Government wasn’t interested in probing Ayawaso violence – Inusah Fuseini
The National Democratic Congress (NDC) Member of Parliament for Tamale Central, Inusah Fuseini, says government was never interested in investigating the violence that marred the Ayawaso West Wuogon by-election.
According to him, if the civil society, the media and Parliament had not united in their condemnation of the violence at the Ayawaso by-election government would not have been in a hurry to put up a Commission of Inquiry.
He said, prior to the setting up of the commission some state actors had come out to say there was nothing to investigate.
“I have got a distinct feeling that the government was trying to pooh-pooh what had happened at Ayawaso West Wuogon constituency. We had heard state actors come out to say that government was not going to investigate the matter, because there was nothing to investigate, and I am speaking with specific reference to the deputy Minister of Information who said specifically that there was nothing to investigate,” he said on Citi FM/Citi TV‘s news analysis programme, The Big Issue on Saturday.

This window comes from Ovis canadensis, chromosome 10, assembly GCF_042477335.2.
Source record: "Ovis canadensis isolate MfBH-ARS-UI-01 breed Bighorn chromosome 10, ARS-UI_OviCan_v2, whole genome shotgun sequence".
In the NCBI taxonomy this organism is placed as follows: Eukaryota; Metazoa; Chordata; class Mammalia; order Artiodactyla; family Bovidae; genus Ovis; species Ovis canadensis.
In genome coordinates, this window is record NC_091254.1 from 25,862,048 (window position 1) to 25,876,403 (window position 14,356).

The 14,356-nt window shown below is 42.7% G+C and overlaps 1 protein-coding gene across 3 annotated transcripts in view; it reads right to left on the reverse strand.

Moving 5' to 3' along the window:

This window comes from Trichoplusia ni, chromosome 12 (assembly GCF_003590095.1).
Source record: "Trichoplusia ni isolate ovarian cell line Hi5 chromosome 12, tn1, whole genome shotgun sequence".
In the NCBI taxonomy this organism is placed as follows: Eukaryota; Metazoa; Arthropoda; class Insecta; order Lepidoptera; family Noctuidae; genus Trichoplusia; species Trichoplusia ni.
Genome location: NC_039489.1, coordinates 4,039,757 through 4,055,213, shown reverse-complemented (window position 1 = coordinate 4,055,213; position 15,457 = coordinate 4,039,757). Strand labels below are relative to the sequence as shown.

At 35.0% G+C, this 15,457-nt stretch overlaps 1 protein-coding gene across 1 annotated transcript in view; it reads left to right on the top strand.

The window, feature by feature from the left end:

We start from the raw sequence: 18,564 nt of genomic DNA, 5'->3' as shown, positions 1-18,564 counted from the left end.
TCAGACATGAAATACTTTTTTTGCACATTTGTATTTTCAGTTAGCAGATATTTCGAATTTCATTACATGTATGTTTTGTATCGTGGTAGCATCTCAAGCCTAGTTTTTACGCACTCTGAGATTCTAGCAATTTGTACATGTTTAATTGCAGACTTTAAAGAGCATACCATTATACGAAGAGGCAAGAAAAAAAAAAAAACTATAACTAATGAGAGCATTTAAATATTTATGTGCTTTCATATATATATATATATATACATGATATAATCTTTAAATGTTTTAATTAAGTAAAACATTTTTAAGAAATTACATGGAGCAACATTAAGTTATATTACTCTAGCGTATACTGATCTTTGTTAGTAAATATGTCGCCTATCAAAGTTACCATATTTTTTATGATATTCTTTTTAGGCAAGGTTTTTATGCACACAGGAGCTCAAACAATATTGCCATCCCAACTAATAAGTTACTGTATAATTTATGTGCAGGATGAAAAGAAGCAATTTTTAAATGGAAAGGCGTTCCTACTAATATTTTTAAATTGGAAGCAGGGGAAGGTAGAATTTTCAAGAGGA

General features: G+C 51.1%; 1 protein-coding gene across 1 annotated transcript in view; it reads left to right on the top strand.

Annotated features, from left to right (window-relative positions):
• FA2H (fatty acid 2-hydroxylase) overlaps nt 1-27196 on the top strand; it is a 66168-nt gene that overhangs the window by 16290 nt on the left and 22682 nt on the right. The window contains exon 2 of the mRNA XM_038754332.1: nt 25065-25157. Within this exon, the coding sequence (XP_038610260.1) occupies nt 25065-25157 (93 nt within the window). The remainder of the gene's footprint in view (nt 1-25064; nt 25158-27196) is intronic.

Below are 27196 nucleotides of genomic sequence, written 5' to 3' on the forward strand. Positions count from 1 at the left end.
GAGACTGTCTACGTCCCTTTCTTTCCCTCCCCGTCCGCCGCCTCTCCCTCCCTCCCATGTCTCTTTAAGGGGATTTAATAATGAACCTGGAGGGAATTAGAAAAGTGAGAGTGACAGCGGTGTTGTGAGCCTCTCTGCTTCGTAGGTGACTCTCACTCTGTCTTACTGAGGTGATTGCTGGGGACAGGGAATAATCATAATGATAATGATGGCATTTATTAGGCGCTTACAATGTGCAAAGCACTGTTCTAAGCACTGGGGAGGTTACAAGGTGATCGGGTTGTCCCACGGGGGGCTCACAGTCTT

Security Analyst, Dr. Kwesi Aning had earlier described as needless government’s move to constitute a commission of inquiry over the violence that occurred during the Ayawaso West Wuogon by-election.
He said the setting up of the commission was a clear sign of the weak state institutions and agencies in the country.
Dr. Anning said the by-election violence shows an escalation of poor handling of Ghana’s security issues, hence the outcomes of the commission whatsoever will yield no positive results.
The setting up of the commission followed the shooting incident that occurred near a La Bawaleshie polling centre that temporarily disrupted the Ayawaso West Wuogon by-election and resulted in at least 13 persons sustaining injuries.
But speaking on the Citi Breakfast Show on Friday, Dr. Kwesi Aning said government’s decision to set up the commission is ill-informed and “a desperate response for a crisis that has gotten out of hand.”
“We have too many institutions in the country that ought to function. If they had functioned, we would not have needed a commission. In any other jurisdiction, there would have been an emergency sitting of Parliament [on the night of the violence]. None of the committees in Parliament has discussed this; The minister has not been hauled before any of the committees. This commission of inquiry is a desperate response to a crisis that has gotten out of hand. This crisis that has led to this commission of inquiry means lack of understanding and management of our security forces.”